nLab
disjunction

Logical disjunction

Logical disjunction

Definitions

In logic, logical disjunction is the join in the poset of truth values.

Assuming that (as in classical logic) the only truth values are true (TT) and false (FF), then the disjunction pqp \vee q of the truth values pp and qq may be defined by a truth table:

ppqqpqp \vee q
TTTTTT
TTFFTT
FFTTTT
FFFFFF

That is, pqp \vee q is true if and only if at least one of pp and qq is true. Disjunction also exists in nearly every non-classical logic.

More generally, if pp and qq are any two relations on the same domain, then we define their disjunction pointwise, thinking of a relation as a function to truth values. If instead we think of a relation as a subset of its domain, then disjunction becomes union.

Remarks

Disjunction as defined above is sometimes called inclusive disjunction to distinguish it from exclusive disjunction, where exactly one of pp and qq must be true.

In the context of substructural logics such as linear logic, we often have both additive disjunction \oplus and multiplicative disjunction \parr; see the Rules of Inference below for the distinction. In linear logic, additive disjunction is the join under the entailment relation, just like disjunction in classical logic (and intuitionistic logic), while multiplicative disjunction is something different.

Disjunction is de Morgan dual to conjunction.

Like any join, disjunction is an associative operation, so we can take the disjunction of any finite positive whole number of truth values; the disjunction is true if and only if at least one of the various truth values is true. Disjunction also has an identity element, which is the false truth value. Some logics allow a notion of infinitary disjunction. Indexed disjunction is existential quantification.

In homotopy type theory, the disjunction of two mere propositions, PP and QQ, is the bracket type of their sum type, P+Q\| P + Q \|. Disjunction types in general could also be regarded as a particular sort of higher inductive type. In Coq syntax:

Inductive disjunction (P Q:Type) : Type :=
| inl : P -> disjunction P Q
| inr : Q -> disjunction P Q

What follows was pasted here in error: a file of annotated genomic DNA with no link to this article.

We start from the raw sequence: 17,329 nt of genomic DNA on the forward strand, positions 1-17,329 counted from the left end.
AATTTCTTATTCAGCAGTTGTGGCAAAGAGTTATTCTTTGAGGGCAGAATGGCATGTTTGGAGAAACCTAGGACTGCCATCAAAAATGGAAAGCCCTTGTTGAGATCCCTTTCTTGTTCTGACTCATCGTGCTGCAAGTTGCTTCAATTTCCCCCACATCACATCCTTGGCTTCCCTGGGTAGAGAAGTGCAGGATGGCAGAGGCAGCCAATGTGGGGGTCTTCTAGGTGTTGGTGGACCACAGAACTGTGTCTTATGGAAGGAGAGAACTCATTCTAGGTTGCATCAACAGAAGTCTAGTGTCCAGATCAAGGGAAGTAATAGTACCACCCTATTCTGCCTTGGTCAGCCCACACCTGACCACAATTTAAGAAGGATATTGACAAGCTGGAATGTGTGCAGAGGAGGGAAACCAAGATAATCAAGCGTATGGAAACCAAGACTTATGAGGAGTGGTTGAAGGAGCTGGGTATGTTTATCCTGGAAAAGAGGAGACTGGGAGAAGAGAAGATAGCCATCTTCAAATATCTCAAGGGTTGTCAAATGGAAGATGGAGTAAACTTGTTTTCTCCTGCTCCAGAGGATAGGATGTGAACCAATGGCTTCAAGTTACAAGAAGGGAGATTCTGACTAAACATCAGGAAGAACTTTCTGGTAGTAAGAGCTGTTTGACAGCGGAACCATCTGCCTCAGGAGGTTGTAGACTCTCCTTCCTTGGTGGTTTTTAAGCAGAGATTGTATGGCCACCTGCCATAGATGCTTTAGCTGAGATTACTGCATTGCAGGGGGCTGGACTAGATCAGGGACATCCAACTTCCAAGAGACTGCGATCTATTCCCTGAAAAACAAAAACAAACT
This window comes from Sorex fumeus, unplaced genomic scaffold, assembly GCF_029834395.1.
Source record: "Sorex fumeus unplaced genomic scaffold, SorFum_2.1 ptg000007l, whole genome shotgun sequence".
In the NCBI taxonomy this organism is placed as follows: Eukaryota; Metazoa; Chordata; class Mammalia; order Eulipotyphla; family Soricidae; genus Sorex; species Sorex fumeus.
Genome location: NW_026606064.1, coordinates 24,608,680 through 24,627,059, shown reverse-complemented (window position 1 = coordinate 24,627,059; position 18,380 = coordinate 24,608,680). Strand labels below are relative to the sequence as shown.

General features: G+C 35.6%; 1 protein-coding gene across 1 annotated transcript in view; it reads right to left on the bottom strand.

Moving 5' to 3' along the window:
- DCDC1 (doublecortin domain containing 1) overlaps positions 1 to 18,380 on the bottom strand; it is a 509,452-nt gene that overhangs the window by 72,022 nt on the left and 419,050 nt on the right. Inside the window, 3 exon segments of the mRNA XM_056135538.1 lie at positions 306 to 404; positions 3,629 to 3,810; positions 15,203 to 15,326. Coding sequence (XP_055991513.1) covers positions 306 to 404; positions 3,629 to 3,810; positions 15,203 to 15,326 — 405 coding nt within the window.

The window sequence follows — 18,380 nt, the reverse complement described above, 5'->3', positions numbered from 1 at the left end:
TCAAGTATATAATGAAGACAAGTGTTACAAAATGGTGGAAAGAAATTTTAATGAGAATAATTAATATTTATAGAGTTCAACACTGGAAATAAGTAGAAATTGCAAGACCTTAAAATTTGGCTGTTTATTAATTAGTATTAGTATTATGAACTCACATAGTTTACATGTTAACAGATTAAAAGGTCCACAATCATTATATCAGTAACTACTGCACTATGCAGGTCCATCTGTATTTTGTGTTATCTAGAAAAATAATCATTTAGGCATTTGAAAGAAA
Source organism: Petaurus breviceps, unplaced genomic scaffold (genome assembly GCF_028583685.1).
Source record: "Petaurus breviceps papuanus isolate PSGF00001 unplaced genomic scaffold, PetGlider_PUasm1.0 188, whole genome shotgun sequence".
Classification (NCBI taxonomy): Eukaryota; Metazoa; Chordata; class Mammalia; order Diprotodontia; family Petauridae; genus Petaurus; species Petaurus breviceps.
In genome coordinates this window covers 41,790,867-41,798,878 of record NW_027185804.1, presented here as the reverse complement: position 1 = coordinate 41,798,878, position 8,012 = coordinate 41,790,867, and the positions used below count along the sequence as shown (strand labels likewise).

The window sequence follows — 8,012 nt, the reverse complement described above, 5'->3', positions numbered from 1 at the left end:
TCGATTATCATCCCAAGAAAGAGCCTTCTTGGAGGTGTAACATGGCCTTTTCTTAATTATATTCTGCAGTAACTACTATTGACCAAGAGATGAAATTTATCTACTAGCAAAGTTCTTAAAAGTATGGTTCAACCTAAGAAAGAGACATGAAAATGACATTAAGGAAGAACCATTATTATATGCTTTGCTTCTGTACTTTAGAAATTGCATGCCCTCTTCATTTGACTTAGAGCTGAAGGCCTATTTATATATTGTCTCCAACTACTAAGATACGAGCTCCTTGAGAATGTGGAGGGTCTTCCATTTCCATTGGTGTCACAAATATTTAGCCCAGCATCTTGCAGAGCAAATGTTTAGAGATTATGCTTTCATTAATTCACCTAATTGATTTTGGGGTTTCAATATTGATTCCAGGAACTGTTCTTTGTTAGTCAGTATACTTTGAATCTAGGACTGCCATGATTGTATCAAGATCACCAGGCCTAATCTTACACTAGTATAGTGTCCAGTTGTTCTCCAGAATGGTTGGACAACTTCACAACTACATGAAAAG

| contr0 : forall (p q : disjunction P Q) p == q

Classical vs constructive

There are a variety of connectives that are distinct in intuitionistic logic but are all equivalent to disjunction in classical logic. Here is a Hasse diagram of some of them, with the strongest statement at the bottom and the weakest at the top (so that each statement entails those above it):

¬(¬P¬Q) ¬PQ P¬Q (¬PQ)(P¬Q) PQ \array { & & \neg(\neg{P} \wedge \neg{Q}) \\ & ⇗ & & ⇖ \\ \neg{P} \rightarrow Q & & & & P \leftarrow \neg{Q} \\ & ⇖ & & ⇗ \\ & & (\neg{P} \rightarrow Q) \wedge (P \leftarrow \neg{Q}) \\ & & \Uparrow \\ & & P \vee Q }

(A single arrow is implication in the object language; a double arrow is entailment in the metalanguage.) Note that ¬P¬Q\neg{P} \wedge \neg{Q} is the negation of every item in this diagram.

In the double-negation interpretation? of classical logic in intuitionistic logic, ¬(¬P¬Q)\neg(\neg{P} \wedge \neg{Q}) is the interpretation in intuitionistic logic of disjunction in classical logic. For this reason, ¬(¬P¬Q)\neg(\neg{P} \wedge \neg{Q}) is sometimes called classical disjunction. But this doesn't mean that it should always be used when turning classical mathematics into constructive mathematics. Indeed, a stronger statement is almost always preferable, if one is valid; ¬(¬P¬Q)\neg(\neg{P} \wedge \neg{Q}) is merely the fallback position when nothing better can be found. (And as can be seen in the example in the paragraph after next, sometimes even this is not valid.)

In the antithesis interpretation of affine logic in intuitionistic logic, (¬PQ)(P¬Q)(\neg{P} \rightarrow Q) \wedge (P \leftarrow \neg{Q}) is the interpretation of the multiplicative disjunction PQP \parr Q for affirmative propositions. More generally, a statement PP in affine logic is interpreted as a pair (P +,P )(P^+,P^-) of mutually contradictory statements in intuitionistic logic; P P^- is simply the negation of P +P^+ for affirmative propositions, but in general, P P^- only entails ¬P +\neg{P^+}. Then PQP \parr Q is interpreted as ((P Q +)(P +Q ),P Q )\big((P^- \rightarrow Q^+) \wedge (P^+ \leftarrow Q^-), P^- \wedge Q^-\big); that is, (PQ) +(P \parr Q)^+ is (P Q +)(P +Q )(P^- \rightarrow Q^+) \wedge (P^+ \leftarrow Q^-), and (PQ) (P \parr Q)^- is P Q P^- \wedge Q^-. (In contrast, the additive disjunction PQP \oplus Q is interpreted as (P +Q +,P Q )(P^+ \vee Q^+, P^- \wedge Q^-). Note that PQP \oplus Q entails PQP \parr Q in affine logic, even though they are independent in linear logic.)